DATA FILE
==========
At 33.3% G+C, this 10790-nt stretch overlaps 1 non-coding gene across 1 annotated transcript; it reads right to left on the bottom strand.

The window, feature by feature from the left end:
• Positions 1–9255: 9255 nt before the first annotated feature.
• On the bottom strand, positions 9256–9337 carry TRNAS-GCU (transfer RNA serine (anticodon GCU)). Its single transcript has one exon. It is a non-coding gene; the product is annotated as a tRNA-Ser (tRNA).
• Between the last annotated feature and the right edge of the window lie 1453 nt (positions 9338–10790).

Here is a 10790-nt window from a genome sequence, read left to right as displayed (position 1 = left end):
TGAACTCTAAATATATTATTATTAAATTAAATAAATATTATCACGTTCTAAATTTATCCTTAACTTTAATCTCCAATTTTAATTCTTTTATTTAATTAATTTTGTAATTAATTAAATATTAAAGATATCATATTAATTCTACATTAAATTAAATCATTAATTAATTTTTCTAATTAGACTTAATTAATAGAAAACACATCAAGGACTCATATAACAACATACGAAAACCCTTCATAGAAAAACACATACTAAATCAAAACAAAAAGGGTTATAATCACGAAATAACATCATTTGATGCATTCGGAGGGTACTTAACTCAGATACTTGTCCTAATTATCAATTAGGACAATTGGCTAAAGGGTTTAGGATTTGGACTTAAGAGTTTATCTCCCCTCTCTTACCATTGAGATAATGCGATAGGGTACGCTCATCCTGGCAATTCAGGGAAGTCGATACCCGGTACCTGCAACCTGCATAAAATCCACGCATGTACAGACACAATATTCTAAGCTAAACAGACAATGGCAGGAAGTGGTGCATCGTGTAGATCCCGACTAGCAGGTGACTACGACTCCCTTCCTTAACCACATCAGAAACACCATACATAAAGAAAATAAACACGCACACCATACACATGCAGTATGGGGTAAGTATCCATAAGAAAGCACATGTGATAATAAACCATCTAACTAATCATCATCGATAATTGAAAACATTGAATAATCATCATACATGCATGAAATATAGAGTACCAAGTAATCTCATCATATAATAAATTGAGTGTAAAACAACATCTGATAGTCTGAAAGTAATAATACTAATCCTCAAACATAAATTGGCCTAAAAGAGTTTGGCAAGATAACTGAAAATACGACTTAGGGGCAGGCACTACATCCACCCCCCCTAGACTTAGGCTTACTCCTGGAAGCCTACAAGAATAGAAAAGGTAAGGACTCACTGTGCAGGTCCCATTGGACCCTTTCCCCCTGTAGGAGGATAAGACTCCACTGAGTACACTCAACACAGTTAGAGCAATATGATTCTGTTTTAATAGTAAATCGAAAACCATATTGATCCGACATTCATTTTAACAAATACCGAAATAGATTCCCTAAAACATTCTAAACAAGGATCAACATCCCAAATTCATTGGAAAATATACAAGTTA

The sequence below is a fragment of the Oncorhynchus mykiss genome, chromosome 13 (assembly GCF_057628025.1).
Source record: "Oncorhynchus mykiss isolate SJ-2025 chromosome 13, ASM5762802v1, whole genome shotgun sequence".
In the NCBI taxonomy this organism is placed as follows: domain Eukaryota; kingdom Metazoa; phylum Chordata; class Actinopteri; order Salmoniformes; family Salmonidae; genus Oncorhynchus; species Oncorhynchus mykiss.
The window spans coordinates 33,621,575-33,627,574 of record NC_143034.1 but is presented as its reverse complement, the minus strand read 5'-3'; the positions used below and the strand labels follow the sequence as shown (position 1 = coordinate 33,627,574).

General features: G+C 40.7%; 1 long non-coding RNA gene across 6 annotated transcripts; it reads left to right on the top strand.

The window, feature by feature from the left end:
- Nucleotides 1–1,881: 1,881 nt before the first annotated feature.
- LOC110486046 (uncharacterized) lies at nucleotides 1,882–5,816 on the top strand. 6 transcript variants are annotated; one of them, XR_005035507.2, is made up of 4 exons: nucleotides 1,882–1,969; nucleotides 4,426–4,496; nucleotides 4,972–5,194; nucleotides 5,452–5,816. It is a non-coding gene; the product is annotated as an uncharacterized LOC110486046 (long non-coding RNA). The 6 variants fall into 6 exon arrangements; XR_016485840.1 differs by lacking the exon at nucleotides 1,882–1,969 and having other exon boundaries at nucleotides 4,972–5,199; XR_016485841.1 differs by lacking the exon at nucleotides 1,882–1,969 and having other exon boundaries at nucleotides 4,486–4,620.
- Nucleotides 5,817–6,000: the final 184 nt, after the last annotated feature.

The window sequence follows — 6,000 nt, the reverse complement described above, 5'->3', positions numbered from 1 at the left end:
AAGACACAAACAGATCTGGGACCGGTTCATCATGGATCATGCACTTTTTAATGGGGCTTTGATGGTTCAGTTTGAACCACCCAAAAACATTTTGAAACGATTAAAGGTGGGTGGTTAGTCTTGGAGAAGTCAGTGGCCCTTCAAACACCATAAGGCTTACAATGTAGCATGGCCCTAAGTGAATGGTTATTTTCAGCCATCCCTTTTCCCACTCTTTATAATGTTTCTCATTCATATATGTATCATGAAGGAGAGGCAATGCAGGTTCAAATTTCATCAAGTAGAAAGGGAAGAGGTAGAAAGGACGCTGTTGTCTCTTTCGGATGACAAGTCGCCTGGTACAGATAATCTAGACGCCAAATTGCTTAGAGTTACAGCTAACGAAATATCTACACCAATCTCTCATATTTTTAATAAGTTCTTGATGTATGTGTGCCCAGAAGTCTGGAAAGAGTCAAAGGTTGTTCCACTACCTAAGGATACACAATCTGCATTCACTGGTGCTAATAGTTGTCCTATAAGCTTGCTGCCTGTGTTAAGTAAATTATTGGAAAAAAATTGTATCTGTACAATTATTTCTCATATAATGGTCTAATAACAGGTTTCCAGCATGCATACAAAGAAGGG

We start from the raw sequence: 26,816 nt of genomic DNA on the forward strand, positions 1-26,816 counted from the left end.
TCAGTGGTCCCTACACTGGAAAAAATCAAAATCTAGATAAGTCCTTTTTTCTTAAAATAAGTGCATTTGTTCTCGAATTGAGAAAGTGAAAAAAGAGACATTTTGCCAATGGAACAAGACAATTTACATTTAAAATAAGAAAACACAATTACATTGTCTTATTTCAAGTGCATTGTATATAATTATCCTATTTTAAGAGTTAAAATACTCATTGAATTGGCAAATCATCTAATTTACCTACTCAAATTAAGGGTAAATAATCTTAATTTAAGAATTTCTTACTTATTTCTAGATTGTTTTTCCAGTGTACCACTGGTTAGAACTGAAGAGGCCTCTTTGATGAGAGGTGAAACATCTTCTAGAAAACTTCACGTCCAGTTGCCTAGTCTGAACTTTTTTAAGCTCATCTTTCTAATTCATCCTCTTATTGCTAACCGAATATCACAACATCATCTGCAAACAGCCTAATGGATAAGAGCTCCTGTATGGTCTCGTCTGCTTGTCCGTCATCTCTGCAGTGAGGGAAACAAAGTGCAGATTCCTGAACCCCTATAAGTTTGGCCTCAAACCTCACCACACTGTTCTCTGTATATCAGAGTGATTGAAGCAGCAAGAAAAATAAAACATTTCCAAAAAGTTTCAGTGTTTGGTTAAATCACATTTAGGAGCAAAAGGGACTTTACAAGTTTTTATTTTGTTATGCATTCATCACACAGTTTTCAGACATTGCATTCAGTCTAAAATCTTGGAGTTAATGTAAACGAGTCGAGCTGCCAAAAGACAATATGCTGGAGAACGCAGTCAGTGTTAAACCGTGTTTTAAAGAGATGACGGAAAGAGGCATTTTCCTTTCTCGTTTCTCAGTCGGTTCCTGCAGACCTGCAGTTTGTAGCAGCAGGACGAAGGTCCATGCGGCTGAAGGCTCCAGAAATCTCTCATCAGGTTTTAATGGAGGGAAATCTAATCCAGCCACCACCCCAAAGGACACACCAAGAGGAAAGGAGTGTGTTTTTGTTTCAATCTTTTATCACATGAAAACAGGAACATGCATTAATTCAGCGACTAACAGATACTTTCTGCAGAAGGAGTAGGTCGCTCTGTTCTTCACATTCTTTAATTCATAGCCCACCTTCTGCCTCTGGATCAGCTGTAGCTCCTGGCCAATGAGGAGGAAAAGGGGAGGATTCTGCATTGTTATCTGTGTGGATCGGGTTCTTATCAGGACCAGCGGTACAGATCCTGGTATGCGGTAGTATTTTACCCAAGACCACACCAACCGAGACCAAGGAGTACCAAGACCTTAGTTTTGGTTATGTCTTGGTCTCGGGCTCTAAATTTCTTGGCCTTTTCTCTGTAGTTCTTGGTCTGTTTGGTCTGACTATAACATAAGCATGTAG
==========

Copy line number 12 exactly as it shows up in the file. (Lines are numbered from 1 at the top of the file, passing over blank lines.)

General features: G+C 40.7%; 1 long non-coding RNA gene across 6 annotated transcripts; it reads left to right on the top strand.